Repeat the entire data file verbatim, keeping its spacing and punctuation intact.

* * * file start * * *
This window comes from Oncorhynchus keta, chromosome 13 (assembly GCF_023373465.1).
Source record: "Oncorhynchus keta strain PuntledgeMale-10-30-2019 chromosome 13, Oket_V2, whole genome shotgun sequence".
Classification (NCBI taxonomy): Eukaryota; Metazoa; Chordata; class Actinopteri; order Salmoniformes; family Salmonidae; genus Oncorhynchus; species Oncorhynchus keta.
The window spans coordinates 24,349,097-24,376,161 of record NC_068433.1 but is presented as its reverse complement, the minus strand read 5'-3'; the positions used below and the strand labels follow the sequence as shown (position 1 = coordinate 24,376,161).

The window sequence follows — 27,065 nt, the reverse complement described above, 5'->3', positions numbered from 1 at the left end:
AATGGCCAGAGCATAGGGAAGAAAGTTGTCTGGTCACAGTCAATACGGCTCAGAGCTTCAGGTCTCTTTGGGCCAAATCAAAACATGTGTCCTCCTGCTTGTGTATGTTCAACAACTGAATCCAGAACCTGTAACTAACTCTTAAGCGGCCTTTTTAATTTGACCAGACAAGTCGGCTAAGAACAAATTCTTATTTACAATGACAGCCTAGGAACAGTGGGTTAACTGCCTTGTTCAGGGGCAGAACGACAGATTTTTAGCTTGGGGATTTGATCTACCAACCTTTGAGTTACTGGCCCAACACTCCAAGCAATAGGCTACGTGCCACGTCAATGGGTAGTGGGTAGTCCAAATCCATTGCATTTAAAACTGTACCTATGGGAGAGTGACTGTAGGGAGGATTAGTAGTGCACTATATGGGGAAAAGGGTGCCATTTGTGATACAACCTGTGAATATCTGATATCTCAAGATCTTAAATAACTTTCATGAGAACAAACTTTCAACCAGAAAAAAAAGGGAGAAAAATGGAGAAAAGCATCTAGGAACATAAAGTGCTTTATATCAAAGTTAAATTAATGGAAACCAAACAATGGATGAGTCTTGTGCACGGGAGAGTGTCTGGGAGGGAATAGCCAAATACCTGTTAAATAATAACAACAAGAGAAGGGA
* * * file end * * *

This window comes from Oncorhynchus keta, chromosome 13 (assembly GCF_023373465.1).
Source record: "Oncorhynchus keta strain PuntledgeMale-10-30-2019 chromosome 13, Oket_V2, whole genome shotgun sequence".
Classification (NCBI taxonomy): Eukaryota; Metazoa; Chordata; class Actinopteri; order Salmoniformes; family Salmonidae; genus Oncorhynchus; species Oncorhynchus keta.
The window spans coordinates 24,349,097-24,376,161 of record NC_068433.1 but is presented as its reverse complement, the minus strand read 5'-3'; the positions used below and the strand labels follow the sequence as shown (position 1 = coordinate 24,376,161).

The window sequence follows — 27,065 nt, the reverse complement described above, 5'->3', positions numbered from 1 at the left end:
AATGGCCAGAGCATAGGGAAGAAAGTTGTCTGGTCACAGTCAATACGGCTCAGAGCTTCAGGTCTCTTTGGGCCAAATCAAAACATGTGTCCTCCTGCTTGTGTATGTTCAACAACTGAATCCAGAACCTGTAACTAACTCTTAAGCGGCCTTTTTAATTTGACCAGACAAGTCGGCTAAGAACAAATTCTTATTTACAATGACAGCCTAGGAACAGTGGGTTAACTGCCTTGTTCAGGGGCAGAACGACAGATTTTTAGCTTGGGGATTTGATCTACCAACCTTTGAGTTACTGGCCCAACACTCCAAGCAATAGGCTACGTGCCACGTCAATGGGTAGTGGGTAGTCCAAATCCATTGCATTTAAAACTGTACCTATGGGAGAGTGACTGTAGGGAGGATTAGTAGTGCACTATATGGGGAAAAGGGTGCCATTTGTGATACAACCTGTGAATATCTGATATCTCAAGATCTTAAATAACTTTCATGAGAACAAACTTTCAACCAGAAAAAAAAGGGAGAAAAATGGAGAAAAGCATCTAGGAACATAAAGTGCTTTATATCAAAGTTAAATTAATGGAAACCAAACAATGGATGAGTCTTGTGCACGGGAGAGTGTCTGGGAGGGAATAGCCAAATACCTGTTAAATAATAACAACAAGAGAAGGGA